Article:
truly its just all NOISE, and we should just voice our thoughts and then let them go, and eventually just let it all go…. but i have noticed that Babarazzi has not written anything about several MAJOR players in the YOGA world, like Eddie Stern, who does seem to be living & practicing with some serious integrity in this life.

        anyway… another opinion.

      • sasha

        Thanks 108 for your reply, and yes that is quite a stretch-this is all about silly over-inflated yoga teachers and bloggers- and no one is getting killed, raped or maimed. Since we all have precious little time or energy I suggest that we all use it to fight the good fight for justice in the world and not pay attention to celebrity gossip rags and rants, whether in the yoga world or not.
        Babarazzi, my main beef in the comment was that you lied in the the article, and I applaud you for removing that section. I hope your fight here for truth and transparency brings you many happy returns.


        • Hehe. Nah, we didn’t lie. Just had been misinformed on the details. You find out quick, there is absolutely no reason to lie when critiquing, deconstructing, or unpacking contemporary money-fiending yoga culture. The stuff more or less writes itself. Lying would actually take away from the punch. Feel free to check out our “about” page for our correction policy.

      • 108

        hi sasha,
        when we’re talking about the subject of Yoga and YOGA GURUS & “yoga teachers’ teacher”, silly over-inflated [ego?] is actually THE point. as you know, the entirety of yoga is about squelching the tendencies of the ego, moving ones-self OUT OF THE CENTER (ego-consciousness), and into the periphery of SPACE or consciousness. Therefore how could one be a GURU or TT or Master if they, admittedly by you…and experienced by MANY!, have “silly over-inflated [egos]”?

        I will take it one step further and include that it is NOT JUST SILLY OVERINFLATED EGOS that we’re talking about (although that would be enough). its actual real world harm to people (emotional, financial, physical, etc) that many yogalebrities are inflicting (and that is the DIRTY secret of yoga). we know this is the ‘TYPICAL human nature’ to look out for ones-self even if that means harming a few in the path (this is accepted to a certain extent in capitalism & politics & such), but in the realm of yoga, if one is to perch themselves high as a leader on the subject, they should AT THE LEAST be required to hold a standard ABOVE the average, wouldn’t you agree? YOGA that is the subject, YOGA is what needs to be adhered to. what is there to learn from a person who is far from YOGA? even if they got better than they were, which is great, and definitely worth something, its not GURU or MASTER. it just isn’t. Mastry is more than, “im better now than before.” its MASTRY over of ones own senses, emotions, etc. its YOGA.

        yes there are teachers who are NON-Celebrity yoga teachers who do the same thing. and either way, celeb or not, if one is to “teach yoga”, on SOME level to have YOGA, not just desire to have it.

        so not to slam people on their path, we don’t know the details of where they came from or where they will go, but if one makes the leap to call themselves a GURU or Master or Teachers Teacher, then one MUST uphold some HIGHER standard, and when they don’t….b/c of the mere fact that THEY PUT THEMSELVES in the bright lights, BABARAZZI & the many students/teachers who know better, will comment.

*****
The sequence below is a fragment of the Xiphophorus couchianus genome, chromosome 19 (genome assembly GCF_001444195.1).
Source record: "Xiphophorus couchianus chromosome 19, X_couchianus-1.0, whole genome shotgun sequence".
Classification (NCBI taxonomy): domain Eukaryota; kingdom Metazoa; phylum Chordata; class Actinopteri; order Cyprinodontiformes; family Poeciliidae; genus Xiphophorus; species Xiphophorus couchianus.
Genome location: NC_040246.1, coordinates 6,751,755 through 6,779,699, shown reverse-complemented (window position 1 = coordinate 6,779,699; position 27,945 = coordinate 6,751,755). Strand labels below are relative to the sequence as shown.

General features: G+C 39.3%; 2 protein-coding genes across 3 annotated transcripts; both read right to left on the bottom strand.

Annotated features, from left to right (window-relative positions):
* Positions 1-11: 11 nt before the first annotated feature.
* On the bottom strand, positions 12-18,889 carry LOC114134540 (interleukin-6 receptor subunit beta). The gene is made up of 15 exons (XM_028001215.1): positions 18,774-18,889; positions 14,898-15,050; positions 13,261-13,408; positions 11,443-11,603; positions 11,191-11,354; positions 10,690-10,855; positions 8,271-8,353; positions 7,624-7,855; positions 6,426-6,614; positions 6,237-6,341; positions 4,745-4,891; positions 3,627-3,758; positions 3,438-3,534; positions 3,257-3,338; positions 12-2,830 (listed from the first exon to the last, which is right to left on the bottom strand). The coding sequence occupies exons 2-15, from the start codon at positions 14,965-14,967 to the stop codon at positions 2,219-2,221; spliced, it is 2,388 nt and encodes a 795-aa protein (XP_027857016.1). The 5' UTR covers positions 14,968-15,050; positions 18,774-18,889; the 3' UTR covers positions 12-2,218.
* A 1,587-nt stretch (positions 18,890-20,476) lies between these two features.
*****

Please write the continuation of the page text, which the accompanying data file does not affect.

i appreciate your exchange.

        • D

          Well said. There are no shortcuts to become a “guru”. In Western culture it seems we expect to be able to achieve such status in a year or two and one 500 hour TT course. It doesn’t work like that. Mastery is not simple. It’s like playing an instrument – daily practice, constantly improving, and after every point of improvement finding another place of weakness and improving there. There is no way to fake it. And people who do or attempt to are like these talentless pop starts – lots of hype, little substance.

  23. Greenpoint

    It’s not so much bringing the light to darkness, but bringing the darkness to light…

    something like that….

  24. soulsurfer

    I wish Sadie would get over it and get an interview! I enjoy her youtube videos in her kitchen, thats kinda the earthy yoga stuff i like…..but Sadie…your big bling bling workshops are a money grab!

  25. C’mon, Sadie, let the Babarazzi interview you! I am genuinely interested in the tension between how our practice asks us to conduct ourselves in the world, and the need to make a living. As teachers, we see every day how people benefit from practicing yoga. So there is a genuine desire to “put it out there” so more people can receive the gifts. Plus we do need to pay our rent and at least occasionally buy (cute yoga) clothes. But our shamelessly commercial culture seems to put a price tag on everything and that is just yucky. So I say “bravo, Babarazzi” for naming the pathology that is yoga plus capitalism. I think it’s hilarious and a few snarky comments won’t hurt anyone.

  26. looking up

    Hey… can’t seem to get a reply link for the comment I want to reply to. So:

    Chrispy says above:

    “folks, it’s here, it’s physical, it’s an industry and it’s never going back to one teacher to one student. Given that, do you continue to moan for the past and exhibit fundamentalist traits, or engage with what it is in the desire to help shape the evolution? What would you like to see?we know what you don’t like already!”

    Now I duuuunnnnoooo seems a bit… arrogant? disempowering? colonial? to say that the yoga “industry” is here to stay and it’s pointless to long for the past so give up the critique and start finding… what? The strengths of the yoga industry to embrace and encourage? Now, believe you me, I am ALL ABOUT a strengths-based perspective, but I think lots of us would agree that it is an important, productive, and radical act to publicly reflect what we see as… uh… areas for improvement.

  27. Yoga Dude